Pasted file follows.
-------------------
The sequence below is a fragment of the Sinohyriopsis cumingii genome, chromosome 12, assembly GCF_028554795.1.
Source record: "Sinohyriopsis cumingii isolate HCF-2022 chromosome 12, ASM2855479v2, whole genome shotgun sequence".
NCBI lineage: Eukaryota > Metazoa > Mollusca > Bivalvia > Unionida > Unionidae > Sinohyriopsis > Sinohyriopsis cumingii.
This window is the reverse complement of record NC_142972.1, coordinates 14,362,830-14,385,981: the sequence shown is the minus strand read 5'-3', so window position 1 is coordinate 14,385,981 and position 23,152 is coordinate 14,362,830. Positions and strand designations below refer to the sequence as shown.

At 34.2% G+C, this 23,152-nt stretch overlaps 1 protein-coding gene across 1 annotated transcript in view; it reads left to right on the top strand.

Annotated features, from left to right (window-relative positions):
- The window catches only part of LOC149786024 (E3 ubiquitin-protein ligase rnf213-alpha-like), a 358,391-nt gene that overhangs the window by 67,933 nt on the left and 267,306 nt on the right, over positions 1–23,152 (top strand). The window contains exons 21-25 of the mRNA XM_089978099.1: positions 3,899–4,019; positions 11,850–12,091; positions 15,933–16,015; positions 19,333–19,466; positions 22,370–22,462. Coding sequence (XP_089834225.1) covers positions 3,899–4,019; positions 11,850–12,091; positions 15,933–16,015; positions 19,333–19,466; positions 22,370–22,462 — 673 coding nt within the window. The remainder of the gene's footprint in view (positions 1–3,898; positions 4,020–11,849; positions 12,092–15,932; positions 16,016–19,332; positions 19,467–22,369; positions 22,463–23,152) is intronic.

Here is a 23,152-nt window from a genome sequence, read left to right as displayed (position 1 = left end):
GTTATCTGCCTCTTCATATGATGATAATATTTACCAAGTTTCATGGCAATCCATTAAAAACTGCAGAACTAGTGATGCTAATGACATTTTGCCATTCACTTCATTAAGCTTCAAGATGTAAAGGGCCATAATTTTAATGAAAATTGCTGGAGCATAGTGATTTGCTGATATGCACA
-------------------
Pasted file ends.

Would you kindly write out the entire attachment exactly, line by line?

The sequence below is a fragment of the Sinohyriopsis cumingii genome, chromosome 12, assembly GCF_028554795.1.
Source record: "Sinohyriopsis cumingii isolate HCF-2022 chromosome 12, ASM2855479v2, whole genome shotgun sequence".
NCBI lineage: Eukaryota > Metazoa > Mollusca > Bivalvia > Unionida > Unionidae > Sinohyriopsis > Sinohyriopsis cumingii.
This window is the reverse complement of record NC_142972.1, coordinates 14,362,830-14,385,981: the sequence shown is the minus strand read 5'-3', so window position 1 is coordinate 14,385,981 and position 23,152 is coordinate 14,362,830. Positions and strand designations below refer to the sequence as shown.

At 34.2% G+C, this 23,152-nt stretch overlaps 1 protein-coding gene across 1 annotated transcript in view; it reads left to right on the top strand.

Annotated features, from left to right (window-relative positions):
- The window catches only part of LOC149786024 (E3 ubiquitin-protein ligase rnf213-alpha-like), a 358,391-nt gene that overhangs the window by 67,933 nt on the left and 267,306 nt on the right, over positions 1–23,152 (top strand). The window contains exons 21-25 of the mRNA XM_089978099.1: positions 3,899–4,019; positions 11,850–12,091; positions 15,933–16,015; positions 19,333–19,466; positions 22,370–22,462. Coding sequence (XP_089834225.1) covers positions 3,899–4,019; positions 11,850–12,091; positions 15,933–16,015; positions 19,333–19,466; positions 22,370–22,462 — 673 coding nt within the window. The remainder of the gene's footprint in view (positions 1–3,898; positions 4,020–11,849; positions 12,092–15,932; positions 16,016–19,332; positions 19,467–22,369; positions 22,463–23,152) is intronic.

Here is a 23,152-nt window from a genome sequence, read left to right as displayed (position 1 = left end):
GTTATCTGCCTCTTCATATGATGATAATATTTACCAAGTTTCATGGCAATCCATTAAAAACTGCAGAACTAGTGATGCTAATGACATTTTGCCATTCACTTCATTAAGCTTCAAGATGTAAAGGGCCATAATTTTAATGAAAATTGCTGGAGCATAGTGATTTGCTGATATGCACA